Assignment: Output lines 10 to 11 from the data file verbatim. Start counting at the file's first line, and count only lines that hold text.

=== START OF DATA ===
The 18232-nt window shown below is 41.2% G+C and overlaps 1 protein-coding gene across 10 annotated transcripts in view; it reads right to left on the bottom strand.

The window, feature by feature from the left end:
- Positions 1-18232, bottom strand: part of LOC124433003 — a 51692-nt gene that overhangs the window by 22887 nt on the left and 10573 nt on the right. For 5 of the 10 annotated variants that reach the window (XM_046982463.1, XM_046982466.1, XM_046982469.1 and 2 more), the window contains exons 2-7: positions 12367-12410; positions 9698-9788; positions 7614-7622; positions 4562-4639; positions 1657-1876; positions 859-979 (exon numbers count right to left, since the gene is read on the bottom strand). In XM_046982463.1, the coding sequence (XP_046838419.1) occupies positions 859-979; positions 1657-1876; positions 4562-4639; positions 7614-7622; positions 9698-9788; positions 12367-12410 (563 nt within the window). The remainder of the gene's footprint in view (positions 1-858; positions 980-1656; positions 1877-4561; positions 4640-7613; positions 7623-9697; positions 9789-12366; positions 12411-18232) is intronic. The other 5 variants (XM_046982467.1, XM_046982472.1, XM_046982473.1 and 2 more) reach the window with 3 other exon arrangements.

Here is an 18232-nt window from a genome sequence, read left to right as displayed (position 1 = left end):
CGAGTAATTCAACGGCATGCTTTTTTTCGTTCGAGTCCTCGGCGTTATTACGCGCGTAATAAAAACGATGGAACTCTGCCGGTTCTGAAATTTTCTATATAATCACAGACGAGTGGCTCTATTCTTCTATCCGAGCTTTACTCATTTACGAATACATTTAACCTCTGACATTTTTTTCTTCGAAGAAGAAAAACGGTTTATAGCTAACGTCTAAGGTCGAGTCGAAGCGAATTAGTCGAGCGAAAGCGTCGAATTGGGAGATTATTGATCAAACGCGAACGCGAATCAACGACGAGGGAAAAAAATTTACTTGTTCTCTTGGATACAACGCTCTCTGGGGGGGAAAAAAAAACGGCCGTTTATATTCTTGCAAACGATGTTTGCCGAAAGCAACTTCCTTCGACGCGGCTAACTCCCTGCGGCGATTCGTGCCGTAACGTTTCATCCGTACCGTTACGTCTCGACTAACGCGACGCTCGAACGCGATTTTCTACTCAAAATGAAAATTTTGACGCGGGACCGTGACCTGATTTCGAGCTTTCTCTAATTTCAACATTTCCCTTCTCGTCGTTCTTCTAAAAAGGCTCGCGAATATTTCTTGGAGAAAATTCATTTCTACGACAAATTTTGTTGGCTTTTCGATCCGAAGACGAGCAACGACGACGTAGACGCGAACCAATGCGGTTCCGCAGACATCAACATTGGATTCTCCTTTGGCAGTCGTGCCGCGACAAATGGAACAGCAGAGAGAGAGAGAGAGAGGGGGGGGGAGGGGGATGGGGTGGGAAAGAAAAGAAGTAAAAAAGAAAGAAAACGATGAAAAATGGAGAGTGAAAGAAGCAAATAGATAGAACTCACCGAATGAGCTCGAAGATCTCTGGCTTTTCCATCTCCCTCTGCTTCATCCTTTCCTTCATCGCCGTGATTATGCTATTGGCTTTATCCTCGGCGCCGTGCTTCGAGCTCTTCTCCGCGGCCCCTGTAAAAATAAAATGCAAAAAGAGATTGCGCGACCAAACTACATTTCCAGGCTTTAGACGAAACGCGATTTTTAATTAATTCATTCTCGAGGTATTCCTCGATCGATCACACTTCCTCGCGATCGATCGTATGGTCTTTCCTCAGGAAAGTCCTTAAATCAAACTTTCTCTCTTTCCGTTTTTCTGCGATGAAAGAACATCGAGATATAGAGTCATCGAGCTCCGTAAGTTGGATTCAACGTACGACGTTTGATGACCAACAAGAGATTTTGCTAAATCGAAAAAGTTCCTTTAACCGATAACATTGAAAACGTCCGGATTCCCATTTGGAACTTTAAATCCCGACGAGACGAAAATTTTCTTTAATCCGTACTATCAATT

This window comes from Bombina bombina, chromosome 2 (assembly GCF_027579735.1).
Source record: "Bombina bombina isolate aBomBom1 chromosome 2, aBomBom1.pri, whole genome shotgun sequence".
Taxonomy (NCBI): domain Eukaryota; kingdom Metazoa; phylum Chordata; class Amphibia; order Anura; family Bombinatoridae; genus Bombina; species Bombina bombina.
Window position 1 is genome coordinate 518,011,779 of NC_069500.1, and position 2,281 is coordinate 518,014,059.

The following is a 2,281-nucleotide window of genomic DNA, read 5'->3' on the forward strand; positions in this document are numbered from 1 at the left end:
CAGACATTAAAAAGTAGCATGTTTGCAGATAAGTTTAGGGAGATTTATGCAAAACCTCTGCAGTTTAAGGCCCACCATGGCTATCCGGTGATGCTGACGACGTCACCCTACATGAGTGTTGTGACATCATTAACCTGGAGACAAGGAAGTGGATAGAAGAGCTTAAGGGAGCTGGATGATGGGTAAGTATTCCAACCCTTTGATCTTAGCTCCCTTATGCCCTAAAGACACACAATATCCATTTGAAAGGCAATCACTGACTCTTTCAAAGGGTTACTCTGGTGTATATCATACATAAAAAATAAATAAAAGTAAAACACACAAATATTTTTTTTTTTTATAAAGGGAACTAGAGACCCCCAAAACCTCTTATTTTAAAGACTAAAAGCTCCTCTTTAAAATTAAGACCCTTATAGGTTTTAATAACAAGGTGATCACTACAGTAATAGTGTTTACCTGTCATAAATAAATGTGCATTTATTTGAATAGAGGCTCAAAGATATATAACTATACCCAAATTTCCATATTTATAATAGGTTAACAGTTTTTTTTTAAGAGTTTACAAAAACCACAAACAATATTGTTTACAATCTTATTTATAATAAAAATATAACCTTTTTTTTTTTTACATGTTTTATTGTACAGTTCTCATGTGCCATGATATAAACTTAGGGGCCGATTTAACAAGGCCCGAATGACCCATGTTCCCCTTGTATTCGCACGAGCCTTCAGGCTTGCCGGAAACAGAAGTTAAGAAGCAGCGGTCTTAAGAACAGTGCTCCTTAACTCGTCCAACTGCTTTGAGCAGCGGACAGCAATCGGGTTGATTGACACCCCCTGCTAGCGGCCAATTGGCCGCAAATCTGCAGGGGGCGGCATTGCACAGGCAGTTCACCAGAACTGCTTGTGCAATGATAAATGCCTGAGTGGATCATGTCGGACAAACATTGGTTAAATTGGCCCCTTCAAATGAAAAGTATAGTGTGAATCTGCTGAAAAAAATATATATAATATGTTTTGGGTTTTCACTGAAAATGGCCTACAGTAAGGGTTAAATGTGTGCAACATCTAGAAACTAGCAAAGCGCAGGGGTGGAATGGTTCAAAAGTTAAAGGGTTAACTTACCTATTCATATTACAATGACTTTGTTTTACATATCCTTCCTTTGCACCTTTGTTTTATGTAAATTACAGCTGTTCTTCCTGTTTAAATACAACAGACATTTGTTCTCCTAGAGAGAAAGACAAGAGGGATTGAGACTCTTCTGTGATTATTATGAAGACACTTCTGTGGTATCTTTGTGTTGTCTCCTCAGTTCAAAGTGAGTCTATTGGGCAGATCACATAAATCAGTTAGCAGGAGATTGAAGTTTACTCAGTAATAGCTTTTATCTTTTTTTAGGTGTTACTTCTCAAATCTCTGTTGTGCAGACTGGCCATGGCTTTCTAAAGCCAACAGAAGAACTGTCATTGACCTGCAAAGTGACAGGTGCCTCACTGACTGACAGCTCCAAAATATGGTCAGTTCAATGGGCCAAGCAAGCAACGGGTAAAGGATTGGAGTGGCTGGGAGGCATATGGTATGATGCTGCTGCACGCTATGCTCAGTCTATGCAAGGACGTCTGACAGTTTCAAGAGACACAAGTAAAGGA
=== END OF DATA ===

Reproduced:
The following is a 2,281-nucleotide window of genomic DNA, read 5'->3' on the forward strand; positions in this document are numbered from 1 at the left end:
CAGACATTAAAAAGTAGCATGTTTGCAGATAAGTTTAGGGAGATTTATGCAAAACCTCTGCAGTTTAAGGCCCACCATGGCTATCCGGTGATGCTGACGACGTCACCCTACATGAGTGTTGTGACATCATTAACCTGGAGACAAGGAAGTGGATAGAAGAGCTTAAGGGAGCTGGATGATGGGTAAGTATTCCAACCCTTTGATCTTAGCTCCCTTATGCCCTAAAGACACACAATATCCATTTGAAAGGCAATCACTGACTCTTTCAAAGGGTTACTCTGGTGTATATCATACATAAAAAATAAATAAAAGTAAAACACACAAATATTTTTTTTTTTTATAAAGGGAACTAGAGACCCCCAAAACCTCTTATTTTAAAGACTAAAAGCTCCTCTTTAAAATTAAGACCCTTATAGGTTTTAATAACAAGGTGATCACTACAGTAATAGTGTTTACCTGTCATAAATAAATGTGCATTTATTTGAATAGAGGCTCAAAGATATATAACTATACCCAAATTTCCATATTTATAATAGGTTAACAGTTTTTTTTTAAGAGTTTACAAAAACCACAAACAATATTGTTTACAATCTTATTTATAATAAAAATATAACCTTTTTTTTTTTTACATGTTTTATTGTACAGTTCTCATGTGCCATGATATAAACTTAGGGGCCGATTTAACAAGGCCCGAATGACCCATGTTCCCCTTGTATTCGCACGAGCCTTCAGGCTTGCCGGAAACAGAAGTTAAGAAGCAGCGGTCTTAAGAACAGTGCTCCTTAACTCGTCCAACTGCTTTGAGCAGCGGACAGCAATCGGGTTGATTGACACCCCCTGCTAGCGGCCAATTGGCCGCAAATCTGCAGGGGGCGGCATTGCACAGGCAGTTCACCAGAACTGCTTGTGCAATGATAAATGCCTGAGTGGATCATGTCGGACAAACATTGGTTAAATTGGCCCCTTCAAATGAAAAGTATAGTGTGAATCTGCTGAAAAAAATATATATAATATGTTTTGGGTTTTCACTGAAAATGGCCTACAGTAAGGGTTAAATGTGTGCAACATCTAGAAACTAGCAAAGCGCAGGGGTGGAATGGTTCAAAAGTTAAAGGGTTAACTTACCTATTCATATTACAATGACTTTGTTTTACATATCCTTCCTTTGCACCTTTGTTTTATGTAAATTACAGCTGTTCTTCCTGTTTAAATACAACAGACATTTGTTCTCCTAGAGAGAAAGACAAGAGGGATTGAGACTCTTCTGTGATTATTATGAAGACACTTCTGTGGTATCTTTGTGTTGTCTCCTCAGTTCAAAGTGAGTCTATTGGGCAGATCACATAAATCAGTTAGCAGGAGATTGAAGTTTACTCAGTAATAGCTTTTATCTTTTTTTAGGTGTTACTTCTCAAATCTCTGTTGTGCAGACTGGCCATGGCTTTCTAAAGCCAACAGAAGAACTGTCATTGACCTGCAAAGTGACAGGTGCCTCACTGACTGACAGCTCCAAAATATGGTCAGTTCAATGGGCCAAGCAAGCAACGGGTAAAGGATTGGAGTGGCTGGGAGGCATATGGTATGATGCTGCTGCACGCTATGCTCAGTCTATGCAAGGACGTCTGACAGTTTCAAGAGACACAAGTAAAGGA